The island of Guernsey—which is situated in the English channel between England and France—is the home of the famed Guernsey cattle and their rich, delicious dairy products, the Guernsey Lily, and the world’s first underwater arrest. In addition to the cattle and lilies, one can also see and/or harvest a certain variety of ormer (shellfish) on the shores of Guernsey, provided one follows the proper procedures.
In 1968, Mr. Kempthorne-Leigh did not observe the rules regarding ormer harvesting as he dove 12 meters (40 feet) below the surface of the ocean for his spoils. A passerby noticed this criminal activity and accordingly called the police. Guernsey Police sent Constable David Archer to take care of it; Archer suited up in scuba gear and tapped Kempthorne-Leigh on the shoulder underwater. Once they both got to the surface, Archer arrested the scoundrel, making the world a little safer for ormers.1
As of 2020, the Guernsey Police have been active for 100 years. The mandate of the duties and functions of the Island Police Force include, but are not limited to, “watching over all criminal affairs of the Island; maintenance of peace and good order in this Island; and carry[ing] out the laws and Ordinances of the Royal Court.”2
The island has seen many changes in the last 100 years. At the time of the founding of the police, there were 750 motor vehicles on Guernsey; as of today, there are approximately 43,000. The police force continued to carry out their business during World War II while the island was subject to German occupation.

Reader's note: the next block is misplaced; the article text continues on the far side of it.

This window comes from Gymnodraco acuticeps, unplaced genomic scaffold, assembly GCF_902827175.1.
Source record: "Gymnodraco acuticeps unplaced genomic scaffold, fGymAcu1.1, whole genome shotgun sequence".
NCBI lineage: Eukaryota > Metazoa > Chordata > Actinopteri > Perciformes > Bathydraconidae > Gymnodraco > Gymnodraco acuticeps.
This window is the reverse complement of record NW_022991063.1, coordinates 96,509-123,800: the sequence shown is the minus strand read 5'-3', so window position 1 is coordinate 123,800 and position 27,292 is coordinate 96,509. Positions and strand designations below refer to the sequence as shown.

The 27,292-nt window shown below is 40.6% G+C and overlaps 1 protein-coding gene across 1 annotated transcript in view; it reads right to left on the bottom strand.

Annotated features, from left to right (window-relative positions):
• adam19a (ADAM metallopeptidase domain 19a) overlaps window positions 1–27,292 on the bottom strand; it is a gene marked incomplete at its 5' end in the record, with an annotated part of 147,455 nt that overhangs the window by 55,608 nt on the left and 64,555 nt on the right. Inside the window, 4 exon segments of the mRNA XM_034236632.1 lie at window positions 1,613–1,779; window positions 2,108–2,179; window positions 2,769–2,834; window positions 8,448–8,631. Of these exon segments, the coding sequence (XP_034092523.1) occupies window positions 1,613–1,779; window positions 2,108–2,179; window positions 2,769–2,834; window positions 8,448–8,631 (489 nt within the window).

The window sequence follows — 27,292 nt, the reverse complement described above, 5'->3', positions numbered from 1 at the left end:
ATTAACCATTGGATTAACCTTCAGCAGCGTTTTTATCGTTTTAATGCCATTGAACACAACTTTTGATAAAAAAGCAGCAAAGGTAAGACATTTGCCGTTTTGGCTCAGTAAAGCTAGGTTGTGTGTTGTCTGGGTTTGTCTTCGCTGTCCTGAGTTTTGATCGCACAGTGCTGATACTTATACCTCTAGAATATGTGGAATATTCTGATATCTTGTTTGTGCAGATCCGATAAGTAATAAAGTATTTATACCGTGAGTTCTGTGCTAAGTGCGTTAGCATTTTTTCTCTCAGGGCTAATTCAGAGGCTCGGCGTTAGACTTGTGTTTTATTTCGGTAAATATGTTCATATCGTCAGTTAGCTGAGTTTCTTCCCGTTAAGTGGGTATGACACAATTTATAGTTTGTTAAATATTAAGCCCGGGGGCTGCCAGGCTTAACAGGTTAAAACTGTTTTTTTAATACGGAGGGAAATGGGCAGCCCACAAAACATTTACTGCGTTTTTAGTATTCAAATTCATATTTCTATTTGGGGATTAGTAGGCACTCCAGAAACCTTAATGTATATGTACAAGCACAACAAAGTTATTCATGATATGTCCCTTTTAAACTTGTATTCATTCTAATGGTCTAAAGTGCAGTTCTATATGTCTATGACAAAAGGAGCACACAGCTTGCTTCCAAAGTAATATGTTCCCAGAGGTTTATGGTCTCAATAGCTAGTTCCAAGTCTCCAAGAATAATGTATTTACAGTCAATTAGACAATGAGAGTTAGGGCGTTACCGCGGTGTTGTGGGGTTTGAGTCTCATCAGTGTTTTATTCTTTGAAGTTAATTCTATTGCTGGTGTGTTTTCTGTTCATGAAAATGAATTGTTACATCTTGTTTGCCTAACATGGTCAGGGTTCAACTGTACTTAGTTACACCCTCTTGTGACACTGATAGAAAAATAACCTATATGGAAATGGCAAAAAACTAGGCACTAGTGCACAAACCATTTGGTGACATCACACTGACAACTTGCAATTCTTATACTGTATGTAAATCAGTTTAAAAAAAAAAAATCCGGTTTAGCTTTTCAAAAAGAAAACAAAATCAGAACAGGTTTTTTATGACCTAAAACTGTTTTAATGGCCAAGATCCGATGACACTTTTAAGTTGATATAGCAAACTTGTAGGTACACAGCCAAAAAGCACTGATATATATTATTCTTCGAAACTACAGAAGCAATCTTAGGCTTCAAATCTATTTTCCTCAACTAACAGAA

In addition to changes in uniforms, headquarter location, police vehicles, and the methodology that today’s policing brings, there have been changes in the force’s demographics. The first female officer commenced duty in June 1975, and roughly one-third of the force is now female, as are five of the seven latest recruits.
One of the most recent changes the Guernsey Police and the island in general have seen was the consolidation of police, medical, fire, and coast guard dispatch services under one roof. The Joint Emergency Services Control Centre (JESCC) opened its doors in St Peter Port in March 2015. The JESCC serves the entire bailiwick of Guernsey, which includes Guernsey and the neighboring islands of Herm, Sark, and Alderney, comprising, in total, 63,000 people in an area of approximately 71 kilometers (44 square miles). Although it falls under the protection of the British Crown, Guernsey is its own sovereign with its own parliament, laws, and currency. English is predominantly spoken on Guernsey (and the other islands), although French is spoken for administration, and there are small communities that speak Portuguese, Latvian, and Polish.